Today marks the 90th anniversary of the start of the Irish Civil War, described as one of the saddest chapters of Ireland’s troubled history. In the same week that Sinn Fein’s Martin McGuinness shook the hand of the Queen of England, it is even more poignant.
Back in 1922, the political support for the Anglo-Irish Treaty had been high here with a Sinn Féin majority and upwards of 90% of the IRA expressing support for Treaty ratification.
While the majority of the No.3 Brigade, south Donegal gave their allegiance to the Provisional Government some areas were anti-Treaty IRA, such as the IRA Volunteers of Bundoran company.
An all out battle at Pettigo and Belleek in late May and early June was the last combined stand of the now divided IRA and Free State forces. Amazingly they kept the British army at bay for one week. Sadly before the end of June these same men would be on opposing sides.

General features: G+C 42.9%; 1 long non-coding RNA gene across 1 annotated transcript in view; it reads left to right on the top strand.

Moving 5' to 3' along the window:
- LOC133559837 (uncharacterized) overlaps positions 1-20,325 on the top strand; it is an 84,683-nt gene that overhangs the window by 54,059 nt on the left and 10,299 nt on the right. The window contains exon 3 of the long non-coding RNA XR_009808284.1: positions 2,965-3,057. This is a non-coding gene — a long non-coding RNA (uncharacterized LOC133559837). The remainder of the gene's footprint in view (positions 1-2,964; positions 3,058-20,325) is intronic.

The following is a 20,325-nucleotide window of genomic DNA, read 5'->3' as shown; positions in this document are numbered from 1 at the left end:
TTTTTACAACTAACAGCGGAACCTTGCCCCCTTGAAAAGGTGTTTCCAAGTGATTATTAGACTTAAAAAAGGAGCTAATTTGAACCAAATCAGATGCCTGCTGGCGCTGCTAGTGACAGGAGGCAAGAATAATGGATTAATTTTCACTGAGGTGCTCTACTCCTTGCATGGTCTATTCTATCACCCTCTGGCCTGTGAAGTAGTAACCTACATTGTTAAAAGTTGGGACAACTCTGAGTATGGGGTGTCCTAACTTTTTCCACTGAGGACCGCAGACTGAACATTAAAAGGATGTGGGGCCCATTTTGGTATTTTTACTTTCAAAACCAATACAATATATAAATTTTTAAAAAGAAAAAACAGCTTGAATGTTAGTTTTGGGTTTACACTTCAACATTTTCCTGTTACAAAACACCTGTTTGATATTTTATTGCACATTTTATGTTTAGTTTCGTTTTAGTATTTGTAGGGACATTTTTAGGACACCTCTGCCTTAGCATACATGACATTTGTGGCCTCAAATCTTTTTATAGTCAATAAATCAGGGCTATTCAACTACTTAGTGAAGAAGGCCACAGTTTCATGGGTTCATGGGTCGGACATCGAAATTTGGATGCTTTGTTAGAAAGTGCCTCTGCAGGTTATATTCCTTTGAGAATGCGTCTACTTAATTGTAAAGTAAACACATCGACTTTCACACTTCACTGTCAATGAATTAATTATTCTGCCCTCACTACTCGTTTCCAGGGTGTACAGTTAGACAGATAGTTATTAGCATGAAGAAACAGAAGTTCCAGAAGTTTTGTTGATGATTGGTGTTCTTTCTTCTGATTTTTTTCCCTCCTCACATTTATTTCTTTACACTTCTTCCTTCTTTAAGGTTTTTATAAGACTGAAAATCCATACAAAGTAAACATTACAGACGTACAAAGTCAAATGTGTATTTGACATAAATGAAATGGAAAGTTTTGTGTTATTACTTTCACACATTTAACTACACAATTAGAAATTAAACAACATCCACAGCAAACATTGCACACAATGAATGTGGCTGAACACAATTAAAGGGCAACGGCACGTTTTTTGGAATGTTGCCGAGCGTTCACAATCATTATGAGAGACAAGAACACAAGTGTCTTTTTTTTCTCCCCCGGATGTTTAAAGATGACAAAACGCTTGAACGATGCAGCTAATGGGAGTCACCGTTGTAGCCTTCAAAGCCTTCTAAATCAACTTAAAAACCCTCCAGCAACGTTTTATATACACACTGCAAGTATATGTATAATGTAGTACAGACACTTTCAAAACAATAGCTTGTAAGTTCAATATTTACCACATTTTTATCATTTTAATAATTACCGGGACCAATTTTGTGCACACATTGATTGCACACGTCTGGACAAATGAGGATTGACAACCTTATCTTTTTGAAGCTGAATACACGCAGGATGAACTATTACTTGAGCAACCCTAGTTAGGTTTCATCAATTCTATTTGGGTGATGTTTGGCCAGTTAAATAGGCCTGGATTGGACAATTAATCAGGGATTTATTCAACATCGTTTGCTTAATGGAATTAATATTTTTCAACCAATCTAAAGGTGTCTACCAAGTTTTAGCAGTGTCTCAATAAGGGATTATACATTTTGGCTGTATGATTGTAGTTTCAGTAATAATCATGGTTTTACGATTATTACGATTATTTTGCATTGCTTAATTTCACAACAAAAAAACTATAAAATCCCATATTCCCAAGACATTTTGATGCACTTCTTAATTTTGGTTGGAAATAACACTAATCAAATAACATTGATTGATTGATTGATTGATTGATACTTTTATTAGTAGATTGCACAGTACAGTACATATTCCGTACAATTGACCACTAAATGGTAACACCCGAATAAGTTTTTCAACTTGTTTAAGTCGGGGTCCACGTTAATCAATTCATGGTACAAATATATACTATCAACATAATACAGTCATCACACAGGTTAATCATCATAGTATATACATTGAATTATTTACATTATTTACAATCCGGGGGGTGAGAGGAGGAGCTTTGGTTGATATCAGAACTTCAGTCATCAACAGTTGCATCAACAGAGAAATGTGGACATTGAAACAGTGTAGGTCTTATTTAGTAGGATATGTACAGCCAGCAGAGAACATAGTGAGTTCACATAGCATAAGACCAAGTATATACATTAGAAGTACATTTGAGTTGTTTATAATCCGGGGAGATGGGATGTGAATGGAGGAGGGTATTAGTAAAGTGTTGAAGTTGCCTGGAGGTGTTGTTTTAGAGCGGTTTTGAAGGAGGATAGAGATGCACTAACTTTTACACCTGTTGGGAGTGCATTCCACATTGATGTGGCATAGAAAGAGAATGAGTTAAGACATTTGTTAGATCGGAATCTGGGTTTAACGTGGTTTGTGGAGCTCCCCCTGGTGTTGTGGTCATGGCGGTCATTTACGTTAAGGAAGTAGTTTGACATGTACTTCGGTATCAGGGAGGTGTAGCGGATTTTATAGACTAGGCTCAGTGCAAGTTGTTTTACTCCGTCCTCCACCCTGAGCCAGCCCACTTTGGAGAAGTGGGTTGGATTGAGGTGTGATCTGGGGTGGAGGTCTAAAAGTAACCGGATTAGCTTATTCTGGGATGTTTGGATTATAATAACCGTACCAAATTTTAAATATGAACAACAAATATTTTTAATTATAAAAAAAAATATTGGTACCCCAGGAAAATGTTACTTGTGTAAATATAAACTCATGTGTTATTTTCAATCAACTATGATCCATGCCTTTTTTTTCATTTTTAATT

Opposing sides commandeered different barracks following the withdrawal of the British and RIC. Finner Camp was taken possession of by members of the anti-Treaty IRA.
The first actions of the war here was at Letterkenny when two IRA garrisons were removed from Rockhill and Ballymacool House. Free State forces then focused their attention on Finner Camp. A gun battle ensued for approximately two hours and the camp was surrendered.
Ballyshannon would also play host to the most prominent woman to take part in the Civil War in Donegal, Eithne Coyle from Killult near Falcarragh. Bundoran was the scene of some of the most intense fighting as the IRA from the 3rd Western Division sought to regain control of the town from Free State forces. It was also the last area to remain active.
Read historian Liam O’Duibhir’s fascinating account of the civil war in south Donegal on Page 8 inside.